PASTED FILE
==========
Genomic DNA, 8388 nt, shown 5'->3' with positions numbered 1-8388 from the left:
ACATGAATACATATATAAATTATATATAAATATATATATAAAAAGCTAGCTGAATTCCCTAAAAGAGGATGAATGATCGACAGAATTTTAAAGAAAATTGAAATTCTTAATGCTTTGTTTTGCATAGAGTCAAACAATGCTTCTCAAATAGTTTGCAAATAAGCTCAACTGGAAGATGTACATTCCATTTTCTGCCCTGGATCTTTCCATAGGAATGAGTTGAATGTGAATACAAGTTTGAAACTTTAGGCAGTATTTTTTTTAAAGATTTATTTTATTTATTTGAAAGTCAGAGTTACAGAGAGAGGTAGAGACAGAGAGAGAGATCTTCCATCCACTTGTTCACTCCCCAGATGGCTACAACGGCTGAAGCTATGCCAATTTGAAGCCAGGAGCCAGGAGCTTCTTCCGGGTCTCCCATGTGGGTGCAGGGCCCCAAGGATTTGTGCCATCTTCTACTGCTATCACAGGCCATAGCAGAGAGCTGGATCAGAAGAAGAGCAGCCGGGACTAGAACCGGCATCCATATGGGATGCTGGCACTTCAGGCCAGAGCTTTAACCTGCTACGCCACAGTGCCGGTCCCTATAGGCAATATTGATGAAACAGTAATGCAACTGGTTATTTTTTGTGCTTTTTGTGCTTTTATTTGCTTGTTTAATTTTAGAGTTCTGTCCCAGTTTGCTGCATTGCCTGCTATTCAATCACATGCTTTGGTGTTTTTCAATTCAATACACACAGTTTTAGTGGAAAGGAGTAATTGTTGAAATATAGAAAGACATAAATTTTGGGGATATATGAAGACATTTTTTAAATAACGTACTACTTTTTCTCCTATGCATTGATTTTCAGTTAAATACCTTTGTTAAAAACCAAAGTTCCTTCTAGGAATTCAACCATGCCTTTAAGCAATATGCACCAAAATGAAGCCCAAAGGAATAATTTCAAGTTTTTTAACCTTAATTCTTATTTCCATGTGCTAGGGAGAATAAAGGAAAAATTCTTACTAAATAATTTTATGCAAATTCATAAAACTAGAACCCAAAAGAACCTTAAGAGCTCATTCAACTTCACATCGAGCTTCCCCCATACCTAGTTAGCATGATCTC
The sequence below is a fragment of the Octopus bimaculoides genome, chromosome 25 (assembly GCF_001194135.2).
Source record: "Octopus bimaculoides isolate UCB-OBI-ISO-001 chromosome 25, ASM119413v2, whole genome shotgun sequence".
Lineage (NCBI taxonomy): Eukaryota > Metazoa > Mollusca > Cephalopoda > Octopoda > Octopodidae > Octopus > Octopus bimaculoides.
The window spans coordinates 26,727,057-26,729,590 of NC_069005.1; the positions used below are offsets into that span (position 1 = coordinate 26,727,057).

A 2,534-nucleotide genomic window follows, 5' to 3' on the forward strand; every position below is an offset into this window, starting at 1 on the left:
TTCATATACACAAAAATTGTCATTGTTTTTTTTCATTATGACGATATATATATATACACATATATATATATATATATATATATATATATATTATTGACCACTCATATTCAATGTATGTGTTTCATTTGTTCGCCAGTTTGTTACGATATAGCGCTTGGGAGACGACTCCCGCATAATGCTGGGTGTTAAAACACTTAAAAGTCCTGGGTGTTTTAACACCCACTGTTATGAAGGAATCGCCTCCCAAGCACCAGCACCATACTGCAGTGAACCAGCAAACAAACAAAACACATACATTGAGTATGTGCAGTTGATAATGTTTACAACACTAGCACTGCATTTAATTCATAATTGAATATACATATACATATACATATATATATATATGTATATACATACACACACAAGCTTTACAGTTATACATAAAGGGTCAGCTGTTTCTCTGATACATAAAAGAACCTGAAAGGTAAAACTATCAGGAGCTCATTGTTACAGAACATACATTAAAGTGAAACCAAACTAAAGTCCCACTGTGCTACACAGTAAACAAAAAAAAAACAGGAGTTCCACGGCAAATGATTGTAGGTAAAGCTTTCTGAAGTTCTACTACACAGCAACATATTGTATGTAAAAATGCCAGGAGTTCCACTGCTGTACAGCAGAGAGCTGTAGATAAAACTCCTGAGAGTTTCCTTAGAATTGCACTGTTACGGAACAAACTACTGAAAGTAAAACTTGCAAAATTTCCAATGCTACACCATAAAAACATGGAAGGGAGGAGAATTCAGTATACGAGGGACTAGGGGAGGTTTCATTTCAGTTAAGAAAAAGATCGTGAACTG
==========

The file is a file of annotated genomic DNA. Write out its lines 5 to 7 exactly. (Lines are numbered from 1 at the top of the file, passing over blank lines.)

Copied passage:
Lineage (NCBI taxonomy): Eukaryota > Metazoa > Mollusca > Cephalopoda > Octopoda > Octopodidae > Octopus > Octopus bimaculoides.
The window spans coordinates 26,727,057-26,729,590 of NC_069005.1; the positions used below are offsets into that span (position 1 = coordinate 26,727,057).

A 2,534-nucleotide genomic window follows, 5' to 3' on the forward strand; every position below is an offset into this window, starting at 1 on the left: